Zibya bowed profoundly, his outspread hands almost touching the floor in the servility of his obeisance, and backed out of the room as humbly as though he were leaving the presence of royalty.
Now get thee gone, fellow! thou and thy news!" and he nodded a good- humored dismissal to the deferential Zibya, who with his woolly gray head very much on one side stood listening gravely and approvingly to all that was said, " Yet stay! ... has gossip whispered thee the name of the poor virgin self-destined for this evening's sacrifice?"
"No, my lord" responded Zibya promptly "'Tis veiled in deeper mystery than usual. I have inquired of many, but in vain, and even the Chief Flamen of the Outside Court of the Temple, always drunk and garrulous as he is, can tell me naught of the holy victim's title or parentage.
Methinks we have fallen upon evil days! ... maybe the crazed Prophet is right after all, and things are coming to an end!" "Like thy discourse, I hope, Zibya!" observed Sah-luma, yawning and flinging himself lazily back on his velvet couch, "Get hence, and serve thy customers with their cheap news, . . depend upon it, some of them are cursing thee mightily for thy delay!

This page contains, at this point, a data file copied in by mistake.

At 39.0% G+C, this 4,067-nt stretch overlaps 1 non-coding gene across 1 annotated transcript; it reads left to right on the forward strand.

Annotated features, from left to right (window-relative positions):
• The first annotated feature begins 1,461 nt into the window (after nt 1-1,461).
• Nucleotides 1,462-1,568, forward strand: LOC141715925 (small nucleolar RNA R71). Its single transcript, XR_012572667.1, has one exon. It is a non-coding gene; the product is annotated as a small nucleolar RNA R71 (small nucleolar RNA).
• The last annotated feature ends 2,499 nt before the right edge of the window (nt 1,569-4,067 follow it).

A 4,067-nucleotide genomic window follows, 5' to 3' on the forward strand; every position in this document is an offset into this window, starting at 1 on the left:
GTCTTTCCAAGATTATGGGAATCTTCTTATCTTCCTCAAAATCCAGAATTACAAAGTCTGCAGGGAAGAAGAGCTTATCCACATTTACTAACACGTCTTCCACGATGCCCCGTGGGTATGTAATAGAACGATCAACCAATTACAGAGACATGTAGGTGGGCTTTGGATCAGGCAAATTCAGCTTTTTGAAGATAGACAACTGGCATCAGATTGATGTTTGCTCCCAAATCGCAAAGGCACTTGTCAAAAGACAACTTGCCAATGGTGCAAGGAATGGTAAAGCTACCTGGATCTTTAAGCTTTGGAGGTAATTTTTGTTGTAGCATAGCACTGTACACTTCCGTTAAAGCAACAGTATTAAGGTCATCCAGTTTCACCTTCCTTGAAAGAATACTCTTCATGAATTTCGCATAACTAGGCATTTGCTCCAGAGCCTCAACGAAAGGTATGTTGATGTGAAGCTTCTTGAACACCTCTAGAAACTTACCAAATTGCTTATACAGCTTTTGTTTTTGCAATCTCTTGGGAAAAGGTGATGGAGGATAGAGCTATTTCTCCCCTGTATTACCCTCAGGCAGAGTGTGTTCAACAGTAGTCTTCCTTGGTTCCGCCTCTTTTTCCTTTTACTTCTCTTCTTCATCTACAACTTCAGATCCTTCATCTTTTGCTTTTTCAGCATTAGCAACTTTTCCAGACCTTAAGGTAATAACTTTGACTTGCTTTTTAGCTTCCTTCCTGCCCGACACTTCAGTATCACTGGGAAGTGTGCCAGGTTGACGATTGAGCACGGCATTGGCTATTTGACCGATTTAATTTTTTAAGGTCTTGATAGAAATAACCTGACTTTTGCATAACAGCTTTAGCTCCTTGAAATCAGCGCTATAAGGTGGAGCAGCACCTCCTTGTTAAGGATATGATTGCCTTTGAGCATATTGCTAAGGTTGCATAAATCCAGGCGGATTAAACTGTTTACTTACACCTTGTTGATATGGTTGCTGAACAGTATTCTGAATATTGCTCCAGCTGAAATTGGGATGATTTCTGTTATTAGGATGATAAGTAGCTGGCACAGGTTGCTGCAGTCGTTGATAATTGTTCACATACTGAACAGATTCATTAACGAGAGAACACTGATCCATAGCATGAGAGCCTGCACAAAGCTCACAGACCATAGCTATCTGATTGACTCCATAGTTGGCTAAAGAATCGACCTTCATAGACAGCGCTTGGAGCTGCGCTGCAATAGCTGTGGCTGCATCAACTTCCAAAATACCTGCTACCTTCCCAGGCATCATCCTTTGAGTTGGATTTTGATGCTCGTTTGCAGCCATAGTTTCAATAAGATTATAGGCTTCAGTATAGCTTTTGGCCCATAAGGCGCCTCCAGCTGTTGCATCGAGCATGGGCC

"Tis a passing fair wench! said he, with a chuckle.. 'That is all I know concerning her ... a passing fair wench! Ah!" and Zibya rolled up the whites of his eyes and sighed in a comically contemplative manner.. "If ever a Flamen deserved expulsion from his office, it is surely yon ancient, crafty, carnal-minded soul! ... so keen a glance for a woman's beauty is not a needful qualification for a servant of the Snake Divine!
"And a sagacious one no doubt!" interrupted Sah-luma coldly, and with a dangerous flash as of steel in his eyes.. "But.. be advised, good Zibya! ... give thine opinion no utterance!" The old negro shrank back nervously, making numerous apologetic gestures, and waited in abashed silence till the Laureate's features regained their wonted soft serenity.
Just then a curious-looking personage entered the apartment, a gray-haired, dwarfish negro, who carried slung across his back a large bundle, consisting of several neatly rolled-up pieces of linen, one of which he presently detached from the rest and set down before the Laureate, who in return gave him a silver coin, at the same time asking jestingly: "Is the news worth paying for to-day, Zibya? or is it the same ill-written, clumsy chronicle of trumpery, common-place events?"
Zibya, slipping the coin he had received into a wide leathern pouch which hung from his girdle, appeared to meditate a moment, then he replied: "If the truth must be told, most illustrious, there is nothing whatever to interest the minds of the cultured.
Theos started, . . Sah-luma listened with placid indifference. "'Tis a case of self-slaughter" pursued Zibya chattily.. "or so say the wise writers who are supposed to know everything, . . self-slaughter committed during a state of temporary insanity! Well, well! I myself would have had a different opinion."